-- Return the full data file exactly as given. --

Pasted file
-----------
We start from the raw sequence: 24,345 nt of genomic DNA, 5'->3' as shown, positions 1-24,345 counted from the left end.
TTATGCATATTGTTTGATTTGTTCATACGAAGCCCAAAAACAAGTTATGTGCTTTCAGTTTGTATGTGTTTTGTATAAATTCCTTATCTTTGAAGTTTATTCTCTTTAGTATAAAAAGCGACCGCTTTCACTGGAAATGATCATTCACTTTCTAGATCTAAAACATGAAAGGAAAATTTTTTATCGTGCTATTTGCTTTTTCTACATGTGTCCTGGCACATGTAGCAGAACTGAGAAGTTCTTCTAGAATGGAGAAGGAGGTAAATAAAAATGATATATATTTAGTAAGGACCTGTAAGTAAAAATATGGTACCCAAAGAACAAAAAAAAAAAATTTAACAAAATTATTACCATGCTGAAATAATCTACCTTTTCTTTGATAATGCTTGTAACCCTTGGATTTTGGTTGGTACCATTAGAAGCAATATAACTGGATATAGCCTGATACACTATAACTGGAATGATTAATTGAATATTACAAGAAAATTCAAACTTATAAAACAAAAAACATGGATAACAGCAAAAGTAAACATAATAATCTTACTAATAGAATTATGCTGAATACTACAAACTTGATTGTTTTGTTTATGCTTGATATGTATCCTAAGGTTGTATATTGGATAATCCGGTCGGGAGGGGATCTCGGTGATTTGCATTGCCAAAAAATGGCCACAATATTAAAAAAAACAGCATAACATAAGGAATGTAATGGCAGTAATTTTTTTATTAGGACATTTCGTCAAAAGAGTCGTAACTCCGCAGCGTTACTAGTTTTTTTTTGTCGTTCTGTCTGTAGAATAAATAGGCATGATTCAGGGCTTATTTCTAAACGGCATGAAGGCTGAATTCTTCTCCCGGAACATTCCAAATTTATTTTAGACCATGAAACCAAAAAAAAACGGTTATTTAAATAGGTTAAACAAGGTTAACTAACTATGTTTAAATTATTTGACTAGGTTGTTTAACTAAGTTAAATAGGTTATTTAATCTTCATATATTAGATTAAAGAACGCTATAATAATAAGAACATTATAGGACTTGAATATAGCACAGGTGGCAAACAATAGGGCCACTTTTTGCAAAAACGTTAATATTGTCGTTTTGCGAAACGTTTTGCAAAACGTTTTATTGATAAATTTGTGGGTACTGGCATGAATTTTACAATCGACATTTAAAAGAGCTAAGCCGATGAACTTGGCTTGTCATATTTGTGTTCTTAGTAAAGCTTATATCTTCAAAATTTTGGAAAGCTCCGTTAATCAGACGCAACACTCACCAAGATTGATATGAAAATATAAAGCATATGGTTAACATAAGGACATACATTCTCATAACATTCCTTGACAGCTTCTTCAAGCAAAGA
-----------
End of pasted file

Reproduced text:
We start from the raw sequence: 24,345 nt of genomic DNA, 5'->3' as shown, positions 1-24,345 counted from the left end.
TTATGCATATTGTTTGATTTGTTCATACGAAGCCCAAAAACAAGTTATGTGCTTTCAGTTTGTATGTGTTTTGTATAAATTCCTTATCTTTGAAGTTTATTCTCTTTAGTATAAAAAGCGACCGCTTTCACTGGAAATGATCATTCACTTTCTAGATCTAAAACATGAAAGGAAAATTTTTTATCGTGCTATTTGCTTTTTCTACATGTGTCCTGGCACATGTAGCAGAACTGAGAAGTTCTTCTAGAATGGAGAAGGAGGTAAATAAAAATGATATATATTTAGTAAGGACCTGTAAGTAAAAATATGGTACCCAAAGAACAAAAAAAAAAAATTTAACAAAATTATTACCATGCTGAAATAATCTACCTTTTCTTTGATAATGCTTGTAACCCTTGGATTTTGGTTGGTACCATTAGAAGCAATATAACTGGATATAGCCTGATACACTATAACTGGAATGATTAATTGAATATTACAAGAAAATTCAAACTTATAAAACAAAAAACATGGATAACAGCAAAAGTAAACATAATAATCTTACTAATAGAATTATGCTGAATACTACAAACTTGATTGTTTTGTTTATGCTTGATATGTATCCTAAGGTTGTATATTGGATAATCCGGTCGGGAGGGGATCTCGGTGATTTGCATTGCCAAAAAATGGCCACAATATTAAAAAAAACAGCATAACATAAGGAATGTAATGGCAGTAATTTTTTTATTAGGACATTTCGTCAAAAGAGTCGTAACTCCGCAGCGTTACTAGTTTTTTTTTGTCGTTCTGTCTGTAGAATAAATAGGCATGATTCAGGGCTTATTTCTAAACGGCATGAAGGCTGAATTCTTCTCCCGGAACATTCCAAATTTATTTTAGACCATGAAACCAAAAAAAAACGGTTATTTAAATAGGTTAAACAAGGTTAACTAACTATGTTTAAATTATTTGACTAGGTTGTTTAACTAAGTTAAATAGGTTATTTAATCTTCATATATTAGATTAAAGAACGCTATAATAATAAGAACATTATAGGACTTGAATATAGCACAGGTGGCAAACAATAGGGCCACTTTTTGCAAAAACGTTAATATTGTCGTTTTGCGAAACGTTTTGCAAAACGTTTTATTGATAAATTTGTGGGTACTGGCATGAATTTTACAATCGACATTTAAAAGAGCTAAGCCGATGAACTTGGCTTGTCATATTTGTGTTCTTAGTAAAGCTTATATCTTCAAAATTTTGGAAAGCTCCGTTAATCAGACGCAACACTCACCAAGATTGATATGAAAATATAAAGCATATGGTTAACATAAGGACATACATTCTCATAACATTCCTTGACAGCTTCTTCAAGCAAAGA